I have been developing a CSS background image spriting, merging and minification application where I often force an app pool recycle in my integration tests. This is handy because it essentially allows me to reset the state of a web application in my test and it is a bit more light weight than performing a full IIS reset. I can specifically test certain scenarios where I want to make sure that some data or state can be persisted if the application is shut down. Its also a good way to isolate a test case from the effects of other integration tests. Things like output caching or any staticly held application memory resources are flushed and the next test has a clean slate.
To perform an app pool refresh, I use the following helper method in a class called IntegrationFactHelper:
public static void RecyclePool()
using (var pool = new DirectoryEntry("IIS://localhost/W3SVC/AppPools/RequestReduce"))
Make sure you have a using statement pulling in the System.DirectoryServices namespace. The path above (IIS://localhost/W3SVC/AppPools/RequestReduce) would be the path to your IIS application pool. Note this is the IIS application and not the IIS site.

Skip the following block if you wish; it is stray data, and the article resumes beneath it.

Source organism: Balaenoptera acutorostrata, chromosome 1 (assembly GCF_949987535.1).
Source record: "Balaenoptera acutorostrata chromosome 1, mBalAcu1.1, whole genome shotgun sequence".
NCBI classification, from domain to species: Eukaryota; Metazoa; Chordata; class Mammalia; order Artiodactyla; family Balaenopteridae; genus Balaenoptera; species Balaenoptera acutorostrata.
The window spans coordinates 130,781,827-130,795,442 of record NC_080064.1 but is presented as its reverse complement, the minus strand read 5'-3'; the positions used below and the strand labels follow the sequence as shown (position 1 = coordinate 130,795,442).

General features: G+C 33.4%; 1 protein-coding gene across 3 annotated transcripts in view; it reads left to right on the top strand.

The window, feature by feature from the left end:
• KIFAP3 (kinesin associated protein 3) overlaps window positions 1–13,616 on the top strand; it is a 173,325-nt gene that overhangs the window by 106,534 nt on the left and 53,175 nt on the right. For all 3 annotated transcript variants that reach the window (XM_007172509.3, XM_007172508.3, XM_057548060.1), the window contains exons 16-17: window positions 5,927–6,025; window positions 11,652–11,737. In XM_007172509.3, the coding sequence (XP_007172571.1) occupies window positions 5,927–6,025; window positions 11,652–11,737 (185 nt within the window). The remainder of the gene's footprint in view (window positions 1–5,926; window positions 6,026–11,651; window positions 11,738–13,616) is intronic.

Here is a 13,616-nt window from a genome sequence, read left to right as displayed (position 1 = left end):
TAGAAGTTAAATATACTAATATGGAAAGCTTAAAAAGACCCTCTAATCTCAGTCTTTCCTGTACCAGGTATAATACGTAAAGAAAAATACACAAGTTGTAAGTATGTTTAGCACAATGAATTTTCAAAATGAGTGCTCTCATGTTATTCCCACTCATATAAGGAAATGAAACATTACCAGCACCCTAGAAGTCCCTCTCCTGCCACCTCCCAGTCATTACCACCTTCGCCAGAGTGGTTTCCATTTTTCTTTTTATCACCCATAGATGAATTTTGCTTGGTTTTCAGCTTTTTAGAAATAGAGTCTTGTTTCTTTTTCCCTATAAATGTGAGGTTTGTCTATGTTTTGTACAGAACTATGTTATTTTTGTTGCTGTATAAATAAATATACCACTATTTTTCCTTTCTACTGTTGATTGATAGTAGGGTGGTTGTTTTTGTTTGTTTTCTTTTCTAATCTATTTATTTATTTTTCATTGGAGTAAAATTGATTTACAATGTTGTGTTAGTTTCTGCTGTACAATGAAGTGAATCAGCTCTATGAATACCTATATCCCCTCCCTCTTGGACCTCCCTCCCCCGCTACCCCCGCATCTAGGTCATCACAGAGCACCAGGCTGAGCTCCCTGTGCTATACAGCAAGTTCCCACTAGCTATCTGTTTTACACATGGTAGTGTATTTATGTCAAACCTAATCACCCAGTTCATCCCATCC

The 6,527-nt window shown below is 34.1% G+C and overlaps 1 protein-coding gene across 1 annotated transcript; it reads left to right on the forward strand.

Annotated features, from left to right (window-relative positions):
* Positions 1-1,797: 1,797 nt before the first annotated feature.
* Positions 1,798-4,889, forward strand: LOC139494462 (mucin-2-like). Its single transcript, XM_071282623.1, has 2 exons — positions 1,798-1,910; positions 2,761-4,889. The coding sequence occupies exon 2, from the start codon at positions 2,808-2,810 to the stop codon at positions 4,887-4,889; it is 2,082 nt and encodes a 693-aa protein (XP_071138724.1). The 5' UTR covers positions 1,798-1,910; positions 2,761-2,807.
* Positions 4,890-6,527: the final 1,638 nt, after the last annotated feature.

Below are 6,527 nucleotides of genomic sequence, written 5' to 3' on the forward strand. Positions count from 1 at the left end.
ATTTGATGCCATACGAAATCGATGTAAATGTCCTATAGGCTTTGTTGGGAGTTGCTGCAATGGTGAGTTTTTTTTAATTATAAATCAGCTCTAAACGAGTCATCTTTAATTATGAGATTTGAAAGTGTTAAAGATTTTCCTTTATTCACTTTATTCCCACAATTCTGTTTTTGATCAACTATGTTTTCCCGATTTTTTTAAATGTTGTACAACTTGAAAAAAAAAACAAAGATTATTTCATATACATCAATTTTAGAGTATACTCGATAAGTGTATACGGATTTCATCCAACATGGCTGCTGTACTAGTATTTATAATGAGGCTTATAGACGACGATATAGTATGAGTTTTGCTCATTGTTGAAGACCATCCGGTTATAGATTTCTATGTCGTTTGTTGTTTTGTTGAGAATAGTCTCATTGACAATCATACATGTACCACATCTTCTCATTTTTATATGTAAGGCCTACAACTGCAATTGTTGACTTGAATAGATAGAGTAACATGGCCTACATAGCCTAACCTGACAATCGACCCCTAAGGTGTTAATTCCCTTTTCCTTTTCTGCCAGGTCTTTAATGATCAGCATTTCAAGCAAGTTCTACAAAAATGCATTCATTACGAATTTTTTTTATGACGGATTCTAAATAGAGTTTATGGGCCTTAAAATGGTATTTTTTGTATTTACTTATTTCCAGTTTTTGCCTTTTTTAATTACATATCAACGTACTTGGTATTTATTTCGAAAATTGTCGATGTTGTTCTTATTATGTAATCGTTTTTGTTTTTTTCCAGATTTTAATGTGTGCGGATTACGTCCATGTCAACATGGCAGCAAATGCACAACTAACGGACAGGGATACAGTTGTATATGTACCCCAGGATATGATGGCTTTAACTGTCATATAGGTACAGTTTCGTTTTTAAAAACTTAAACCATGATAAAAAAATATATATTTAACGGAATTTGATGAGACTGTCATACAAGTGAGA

I'm not too proud of the Thread.Sleep(2000) here. I just have not invested time in a better way to actually wait for the pool to restart. The call to Invoke does not block and wait for the restart to complete. I briefly played with polling the application state but still found that after the application claimed to be on (or whatever the state name is) that the app was unresponsive. I tend to think that I have not investigated that far enough and would be delighted if someone commented with a way to more elegantly accomplish this. Having said that, I have found that on my system, 2 seconds is the sweet spot.
UPDATE: See this post for an improved implementation that avoids this Thread.Sleep kludge and also gets around the dependency discussed below.
One cautionary and rather annoying note on using this DirectoryServices call on IIS applications. You may encounter this not so delightful error:
System.Runtime.InteropServices.COMException : Unknown error (0x80005000)
at System.DirectoryServices.DirectoryEntry.Bind(Boolean throwIfFail)
at System.DirectoryServices.DirectoryEntry.Invoke(String methodName, Object args)
Isn't that nice? I love unknown errors...almost as much as unspecified ones.
There may be other causes, but I have found that one reason this error may occur is if you have not enabled the Windows feature: IIS Metabase and IIS 6 configuration compatibility (see image below). I am using IIS 7, but this feature is required to use the above code.